Somehow those costs escaped the farsighted vision of the dot-com warriors at their desks in Washington, the newspaper pundits and talk radio hosts who never gave the war drums a rest in the days, weeks, and months leading to the launch of Operation Iraqi Freedom. The war was going to pay for itself in oil revenue, and increased trade and foreign investment in Iraq, remember?
"If we do Iraq, we'll rebuild it," Rush Limbaugh confidently predicted. How has that been working out for us? How well has it worked for the people of Iraq, who still have sewage flowing in their streets because we have not yet rebuilt wastewater treatment plants that work? How prescient was the analysis offered in March 2003, when Deputy Defense Secretary Paul Wolfowitz said that in Iraq, we were "really dealing with a country that could finance its own reconstruction."
The reconstruction program in Iraq is the second longest in U.S. history, exceeded only by the ongoing rebuilding efforts in Afghanistan. No one knows how many more reconstruction projects are in our nation's future. The Inspector General's report listed seven lessons to be learned from the reconstruction to date, apparently to be applied in future occupations:
• Create a civilian-military office for rebuilding activities.
• Start rebuilding only after having established sufficient security.
• Ensure full participation and cost-sharing with the host country.
• Establish uniform contracting and personnel rules for all projects.
• Require oversight of all projects from the beginning.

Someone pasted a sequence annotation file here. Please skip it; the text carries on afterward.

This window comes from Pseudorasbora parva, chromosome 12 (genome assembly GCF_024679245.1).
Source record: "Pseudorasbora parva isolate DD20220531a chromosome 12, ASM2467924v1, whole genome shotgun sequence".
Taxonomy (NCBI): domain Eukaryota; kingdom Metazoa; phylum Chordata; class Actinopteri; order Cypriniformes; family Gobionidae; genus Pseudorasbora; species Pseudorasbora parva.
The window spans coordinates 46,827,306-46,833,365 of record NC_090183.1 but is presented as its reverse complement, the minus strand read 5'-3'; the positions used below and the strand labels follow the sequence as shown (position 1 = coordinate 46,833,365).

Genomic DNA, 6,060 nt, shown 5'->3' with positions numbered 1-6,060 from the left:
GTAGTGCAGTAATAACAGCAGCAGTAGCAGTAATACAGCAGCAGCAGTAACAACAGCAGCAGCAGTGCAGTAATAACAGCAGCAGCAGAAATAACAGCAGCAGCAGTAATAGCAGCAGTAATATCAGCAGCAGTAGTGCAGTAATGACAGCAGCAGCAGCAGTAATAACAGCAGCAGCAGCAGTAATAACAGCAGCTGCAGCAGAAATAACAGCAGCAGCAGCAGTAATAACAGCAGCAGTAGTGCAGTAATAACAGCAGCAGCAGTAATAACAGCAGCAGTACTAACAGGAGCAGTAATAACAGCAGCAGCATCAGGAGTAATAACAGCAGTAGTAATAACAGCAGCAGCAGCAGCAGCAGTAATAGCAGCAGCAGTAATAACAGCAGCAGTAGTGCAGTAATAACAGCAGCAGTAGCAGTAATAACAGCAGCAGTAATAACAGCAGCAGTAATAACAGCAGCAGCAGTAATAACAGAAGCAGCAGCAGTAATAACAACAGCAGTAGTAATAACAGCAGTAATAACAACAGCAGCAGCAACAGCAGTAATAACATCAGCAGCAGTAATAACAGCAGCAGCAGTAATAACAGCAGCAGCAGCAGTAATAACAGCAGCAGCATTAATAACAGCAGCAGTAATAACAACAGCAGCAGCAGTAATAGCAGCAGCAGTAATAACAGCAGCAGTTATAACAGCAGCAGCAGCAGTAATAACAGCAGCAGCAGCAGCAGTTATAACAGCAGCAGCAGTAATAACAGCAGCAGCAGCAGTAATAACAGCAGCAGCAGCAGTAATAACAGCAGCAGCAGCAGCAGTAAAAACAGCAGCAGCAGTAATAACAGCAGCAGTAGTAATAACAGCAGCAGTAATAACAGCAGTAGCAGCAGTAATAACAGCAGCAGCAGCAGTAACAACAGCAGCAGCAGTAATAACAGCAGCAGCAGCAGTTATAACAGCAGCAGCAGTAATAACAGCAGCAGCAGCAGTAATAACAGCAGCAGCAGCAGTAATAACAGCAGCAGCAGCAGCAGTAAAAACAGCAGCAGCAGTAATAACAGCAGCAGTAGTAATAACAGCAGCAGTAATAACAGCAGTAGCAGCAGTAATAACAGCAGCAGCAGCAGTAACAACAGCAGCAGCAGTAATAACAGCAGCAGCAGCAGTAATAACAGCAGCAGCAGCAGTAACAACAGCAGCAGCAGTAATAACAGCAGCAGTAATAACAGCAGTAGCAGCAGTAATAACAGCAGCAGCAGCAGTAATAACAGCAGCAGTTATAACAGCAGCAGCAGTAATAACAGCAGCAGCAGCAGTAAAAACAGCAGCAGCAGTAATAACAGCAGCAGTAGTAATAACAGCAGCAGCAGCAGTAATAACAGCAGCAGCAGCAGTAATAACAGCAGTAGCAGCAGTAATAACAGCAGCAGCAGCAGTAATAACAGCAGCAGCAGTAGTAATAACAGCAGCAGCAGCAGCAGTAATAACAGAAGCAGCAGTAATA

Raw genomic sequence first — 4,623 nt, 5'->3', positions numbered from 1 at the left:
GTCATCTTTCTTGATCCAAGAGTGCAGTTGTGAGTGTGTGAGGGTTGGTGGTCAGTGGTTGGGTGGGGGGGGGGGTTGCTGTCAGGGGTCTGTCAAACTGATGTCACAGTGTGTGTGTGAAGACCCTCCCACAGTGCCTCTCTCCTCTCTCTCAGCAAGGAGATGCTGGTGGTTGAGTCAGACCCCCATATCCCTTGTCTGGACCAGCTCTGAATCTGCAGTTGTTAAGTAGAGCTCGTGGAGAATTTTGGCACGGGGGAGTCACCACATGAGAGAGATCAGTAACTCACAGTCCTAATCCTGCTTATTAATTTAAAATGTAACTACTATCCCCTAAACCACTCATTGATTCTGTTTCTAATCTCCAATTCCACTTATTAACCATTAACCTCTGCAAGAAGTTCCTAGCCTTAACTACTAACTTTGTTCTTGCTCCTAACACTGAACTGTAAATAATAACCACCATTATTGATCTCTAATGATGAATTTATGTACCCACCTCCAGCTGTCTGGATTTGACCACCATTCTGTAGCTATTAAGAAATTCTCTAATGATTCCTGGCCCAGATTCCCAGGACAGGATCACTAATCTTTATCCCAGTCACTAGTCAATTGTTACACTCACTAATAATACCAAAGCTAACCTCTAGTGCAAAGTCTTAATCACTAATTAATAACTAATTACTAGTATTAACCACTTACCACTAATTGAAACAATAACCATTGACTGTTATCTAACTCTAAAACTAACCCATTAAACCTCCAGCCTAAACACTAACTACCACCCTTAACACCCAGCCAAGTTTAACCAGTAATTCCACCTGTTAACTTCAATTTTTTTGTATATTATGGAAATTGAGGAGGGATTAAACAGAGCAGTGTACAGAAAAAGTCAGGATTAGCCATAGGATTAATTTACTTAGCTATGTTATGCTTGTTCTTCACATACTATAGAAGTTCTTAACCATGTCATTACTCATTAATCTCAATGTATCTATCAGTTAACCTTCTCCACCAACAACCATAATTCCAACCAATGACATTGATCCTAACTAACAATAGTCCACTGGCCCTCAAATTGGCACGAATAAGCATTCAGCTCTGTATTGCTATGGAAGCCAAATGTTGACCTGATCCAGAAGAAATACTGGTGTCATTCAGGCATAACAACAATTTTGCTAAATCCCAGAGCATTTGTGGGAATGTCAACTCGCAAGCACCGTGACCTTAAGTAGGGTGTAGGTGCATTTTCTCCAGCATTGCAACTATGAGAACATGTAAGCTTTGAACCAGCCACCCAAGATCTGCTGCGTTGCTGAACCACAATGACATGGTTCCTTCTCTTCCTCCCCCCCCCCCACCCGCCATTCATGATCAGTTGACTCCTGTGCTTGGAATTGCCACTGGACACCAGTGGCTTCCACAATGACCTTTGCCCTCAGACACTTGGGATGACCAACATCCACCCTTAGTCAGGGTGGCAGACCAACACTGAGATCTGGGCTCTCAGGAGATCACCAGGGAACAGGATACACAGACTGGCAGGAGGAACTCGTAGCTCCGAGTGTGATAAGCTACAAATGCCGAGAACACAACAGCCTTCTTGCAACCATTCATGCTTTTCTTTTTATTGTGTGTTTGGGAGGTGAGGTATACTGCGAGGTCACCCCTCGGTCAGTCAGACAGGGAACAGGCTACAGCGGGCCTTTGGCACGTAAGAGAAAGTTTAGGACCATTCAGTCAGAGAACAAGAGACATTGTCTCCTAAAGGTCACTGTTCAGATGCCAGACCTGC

• Refine the programs that did work in Iraq.
• Plan ahead with back-up plans at the ready.
If only we could take all the planning, all the controls, and all the oversight and regulation that have worked so well in government projects here at home (Do the words "cost overrun" ring a bell?) and export them to other lands far away, they might finally work. But those who take a less expansive view of our government's role in the world might recall George W. Bush's former aversion to "nation building" and his vision of America as a "humble nation."
Iraq, judging by current reports of life after the Bush wars, remains under thug rule, albeit under a different gang of thugs. They have serious shortages of safe drinking water, electricity, genuine security, and, our "liberation" notwithstanding, they suffer from a severe lack of freedom. The next time a president of the United States calls for an "operation" for someone else's freedom, with the inevitable reconstruction to follow, we might better forget the Inspector General's seven lessons and instead learn and remember just one:
Don't do it!